Sports, Politics, Popculture--From the Minds of Twenty-Somethings

Sports, Politics, Pop Culture--From the Minds of Twenty-Somethings

Tuesday, September 27, 2011

A Look at Michael Jordan Vs. Kobe Bryant: Part 1

"A Look at Michael Jordan Vs. Kobe Bryant: Part 1"

(A 3 Part Editorial)

By, Sonny Hassan

             I love basketball. The subtle intricacies; an extra pass to a corner three point shooter from the post, an outlook pass to a perimeter guy running down the court, strong defensive rotation, they all bring me palpable joy. These little intricacies, although oblivious to the basketball layman, are what define basketball. They separate casual from competitive and a pick-up game from professional ball. In short, they help define greatness. These subtle intricacies, which separate basketball from any other sport, are what make this sport my absolute passion. 

             As most of you know, the NBA is on hiatus because of greedy players fighting for extra money with wealthy owners who are even greedier. It goes without saying  what is at stake that us as fans will miss next year; Blake Griffin’s actual 2nd year, an older Lakers team fighting for that last championship with Kobe as the lead, a repeat opportunity for an older Mavs team, redemption opportunities missed for a talented Heat team, and various younger teams that have a great chance at success. With all this being missed, there is a very thin silver lining that exists on NBA TV. You see, as I was flipping channels the other night, I noticed that NBA TV often marathons their forgotten show, “NBA Hardwood Classics.” This show airs prior NBA “Classic” games; ones that are always talked about in the pantheon of great games, ones that showcase individual classic talent (Magic’s baby hook in Boston Garden circa 1987), and games that are often forgotten because of the games that preceded or succeeded them. The show is a reminder to older audiences of the greatness from the past and serves as a teaching tool to younger audiences of the true greatness of the past basketball generations.

          Anyways, as I was channel surfing, I came across Game 2 of the 1996 NBA Finals in which Michael Jordan’s Bulls played a youthful Seattle Supersonics team that was lead by a young Gary Payton. Some history about the series:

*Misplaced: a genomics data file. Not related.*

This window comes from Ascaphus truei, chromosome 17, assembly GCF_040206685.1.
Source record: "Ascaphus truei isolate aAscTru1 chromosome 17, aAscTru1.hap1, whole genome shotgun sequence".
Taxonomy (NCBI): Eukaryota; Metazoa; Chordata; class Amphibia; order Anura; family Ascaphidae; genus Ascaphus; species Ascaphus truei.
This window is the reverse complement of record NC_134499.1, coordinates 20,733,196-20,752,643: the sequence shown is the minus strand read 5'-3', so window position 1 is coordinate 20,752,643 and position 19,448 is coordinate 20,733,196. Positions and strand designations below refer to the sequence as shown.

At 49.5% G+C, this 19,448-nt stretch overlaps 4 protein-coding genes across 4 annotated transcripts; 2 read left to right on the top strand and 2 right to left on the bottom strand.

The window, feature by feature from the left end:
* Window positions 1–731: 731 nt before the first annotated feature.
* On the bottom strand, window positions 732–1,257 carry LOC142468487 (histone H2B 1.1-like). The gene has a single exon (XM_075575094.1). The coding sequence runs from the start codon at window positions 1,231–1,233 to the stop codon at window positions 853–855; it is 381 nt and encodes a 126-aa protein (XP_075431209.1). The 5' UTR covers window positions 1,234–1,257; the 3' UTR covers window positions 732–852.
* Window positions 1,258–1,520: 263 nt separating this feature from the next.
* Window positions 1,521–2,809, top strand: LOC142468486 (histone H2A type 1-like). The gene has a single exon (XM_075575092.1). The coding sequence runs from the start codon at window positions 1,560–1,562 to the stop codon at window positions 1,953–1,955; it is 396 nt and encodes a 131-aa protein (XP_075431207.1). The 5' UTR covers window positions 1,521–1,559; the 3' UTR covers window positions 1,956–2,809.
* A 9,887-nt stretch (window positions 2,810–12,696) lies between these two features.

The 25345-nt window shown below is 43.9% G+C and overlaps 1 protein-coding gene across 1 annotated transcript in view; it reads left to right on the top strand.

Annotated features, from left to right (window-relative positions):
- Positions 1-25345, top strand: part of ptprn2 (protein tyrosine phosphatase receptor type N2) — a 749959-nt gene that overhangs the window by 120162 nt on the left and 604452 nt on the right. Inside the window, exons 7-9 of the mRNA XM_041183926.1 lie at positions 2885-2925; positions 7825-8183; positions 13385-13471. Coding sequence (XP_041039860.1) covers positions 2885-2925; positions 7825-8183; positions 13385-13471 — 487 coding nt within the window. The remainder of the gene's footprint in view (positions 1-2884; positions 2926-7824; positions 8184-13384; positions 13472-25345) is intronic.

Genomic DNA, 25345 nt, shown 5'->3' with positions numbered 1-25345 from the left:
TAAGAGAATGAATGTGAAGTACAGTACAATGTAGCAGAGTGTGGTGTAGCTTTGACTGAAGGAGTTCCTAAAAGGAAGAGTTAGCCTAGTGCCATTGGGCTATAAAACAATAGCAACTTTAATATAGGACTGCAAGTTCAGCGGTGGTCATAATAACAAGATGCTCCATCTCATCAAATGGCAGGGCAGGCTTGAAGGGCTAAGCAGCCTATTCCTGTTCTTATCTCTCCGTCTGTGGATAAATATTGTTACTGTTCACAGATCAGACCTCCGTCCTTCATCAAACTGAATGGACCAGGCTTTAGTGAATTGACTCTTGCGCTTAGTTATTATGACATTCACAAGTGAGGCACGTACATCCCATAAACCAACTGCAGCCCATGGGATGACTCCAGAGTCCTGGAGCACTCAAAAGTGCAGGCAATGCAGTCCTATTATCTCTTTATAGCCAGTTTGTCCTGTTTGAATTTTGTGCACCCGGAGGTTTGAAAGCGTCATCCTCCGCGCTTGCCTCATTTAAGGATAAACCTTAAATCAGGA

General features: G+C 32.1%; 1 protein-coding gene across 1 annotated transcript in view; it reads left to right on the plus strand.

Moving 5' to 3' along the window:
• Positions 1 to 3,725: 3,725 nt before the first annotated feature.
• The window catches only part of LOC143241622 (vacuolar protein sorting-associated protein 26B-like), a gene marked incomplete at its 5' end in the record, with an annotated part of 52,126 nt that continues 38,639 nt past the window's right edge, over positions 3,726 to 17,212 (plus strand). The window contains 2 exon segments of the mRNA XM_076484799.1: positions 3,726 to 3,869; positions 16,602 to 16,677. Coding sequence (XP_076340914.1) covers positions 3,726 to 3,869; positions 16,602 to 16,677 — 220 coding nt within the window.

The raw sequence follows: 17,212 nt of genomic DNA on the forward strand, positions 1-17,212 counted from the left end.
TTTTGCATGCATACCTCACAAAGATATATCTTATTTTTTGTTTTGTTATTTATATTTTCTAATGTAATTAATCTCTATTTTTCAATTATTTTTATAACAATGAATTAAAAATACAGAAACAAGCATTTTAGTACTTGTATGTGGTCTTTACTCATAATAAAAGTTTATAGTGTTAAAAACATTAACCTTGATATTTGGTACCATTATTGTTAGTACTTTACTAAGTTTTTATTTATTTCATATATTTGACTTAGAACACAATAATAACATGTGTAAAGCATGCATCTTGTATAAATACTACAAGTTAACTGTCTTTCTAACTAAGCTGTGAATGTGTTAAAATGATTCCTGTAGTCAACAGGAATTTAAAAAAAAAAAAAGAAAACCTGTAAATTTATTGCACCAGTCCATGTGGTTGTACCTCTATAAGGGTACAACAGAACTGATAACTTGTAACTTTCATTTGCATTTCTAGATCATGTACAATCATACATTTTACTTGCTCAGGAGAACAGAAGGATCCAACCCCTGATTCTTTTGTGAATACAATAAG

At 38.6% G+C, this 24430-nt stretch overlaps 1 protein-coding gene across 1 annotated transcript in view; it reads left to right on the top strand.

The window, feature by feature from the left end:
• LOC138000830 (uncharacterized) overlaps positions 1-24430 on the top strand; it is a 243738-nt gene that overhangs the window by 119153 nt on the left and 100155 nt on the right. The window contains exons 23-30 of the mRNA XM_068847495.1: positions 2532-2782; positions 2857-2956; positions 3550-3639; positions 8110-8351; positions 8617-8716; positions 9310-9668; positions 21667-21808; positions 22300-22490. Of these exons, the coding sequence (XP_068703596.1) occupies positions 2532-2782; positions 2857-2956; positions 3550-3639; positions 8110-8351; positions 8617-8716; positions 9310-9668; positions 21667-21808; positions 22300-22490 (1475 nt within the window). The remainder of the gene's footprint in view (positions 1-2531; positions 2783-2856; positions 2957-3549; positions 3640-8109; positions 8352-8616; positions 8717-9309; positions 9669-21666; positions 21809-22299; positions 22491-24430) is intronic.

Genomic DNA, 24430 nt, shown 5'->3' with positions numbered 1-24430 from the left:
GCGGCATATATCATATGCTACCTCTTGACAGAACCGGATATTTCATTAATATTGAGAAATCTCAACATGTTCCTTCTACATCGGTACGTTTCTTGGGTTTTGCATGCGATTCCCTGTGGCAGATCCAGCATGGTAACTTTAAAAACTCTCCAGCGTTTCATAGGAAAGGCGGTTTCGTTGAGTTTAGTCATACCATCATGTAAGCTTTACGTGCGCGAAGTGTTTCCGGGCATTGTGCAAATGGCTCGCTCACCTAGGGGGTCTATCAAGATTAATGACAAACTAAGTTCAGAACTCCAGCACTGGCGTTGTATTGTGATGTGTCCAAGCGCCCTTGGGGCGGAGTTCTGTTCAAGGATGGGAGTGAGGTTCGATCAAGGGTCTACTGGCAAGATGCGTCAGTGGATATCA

Michael Jordan came back from retirement in 1995 wearing the number 45, only to lose to a Shaq lead Orlando Magic team in 6 games during the semi-finals. He switched back to his trademark number 23 the following year, promising to exact vengeance on the league. What people have to remember is that this same Chicago team got to the 1994 semi-finals without Michael Jordan, losing to the New York Knicks in 7 games. This Chicago team was supremely talented, adding Michael Jordan to it made them legendary. The 1995-1996 team is the infamous 72 win team, a league historical best.

             This Game 2 against Seattle was important because the Bulls pumped up a 23 point lead in the 4th quarter, forcing Coach Phil Jackson to sit all of his starters (including MJ) in favor of the bench to close the game. Within minutes the bench squandered the lead and Coach Jackson was forced to replace the starters. Michael Jordan quickly proved to be the legendary closer and scored 15 of his teams final 18 points to close out Game 2. 
This legendary performance is one not mentioned when Michael Jordan performances are thought about. They are not synonymous to Michael Jordan like, “The Flu Game,” or “The Move Game, or “The Shrug,” are, but this game is equally as important to the greatness of MJ and is not mentioned and is over-shadowed because of the vast array of other great moments in his career. 
             This led me to a whole other argument all together. Kobe Vs. MJ. The sports universe, sports media, and sports fandom have short- term memories. “What have you done for me lately.” It is the same universe that proclaimed Pau Gasol to be better than Dirk Nowitzki, or that Dwight Howard is already a top-5 center of all time. I attest this to the modern sports media and technology. Sports fans are constantly bombarded with short clips, stats, and comparisons. They get highlight moments of great players, thus only being able to compare to other highlight moments of past players. They don’t truly get the whole picture; they miss the Game 2’s. This is why I believe the Kobe Vs. MJ argument is heavily skewed. I hear in basketball circles all too often that Kobe is better than MJ; hands down. Being a huge Laker fan, and a huge Kobe fan, I can’t honestly say with a straight face that Kobe is a better player than MJ was, let alone without argument. But who was better? This piece will take a close look at that.
          Which is what lead me to write this piece, “A Look at Kobe Vs. MJ.” We’ll look into these two legends and their careers, their downfalls, and their impact on pop culture. We will not only compare what their stats are, we will look at comparing everything; their stats, their awards, their vices, their shoes, etc. Think of it as an all-encompassing look into the argument as opposed to a definitive one. The editorial is split into 3 parts; this introduction, the case for MJ, and the case for Kobe.
           Without further ado, a look at the greatest two-guards to ever play the game, Michael Jordan and Kobe Bryant. “A Look at MJ Vs. Kobe: Part 2”

No comments:

Post a Comment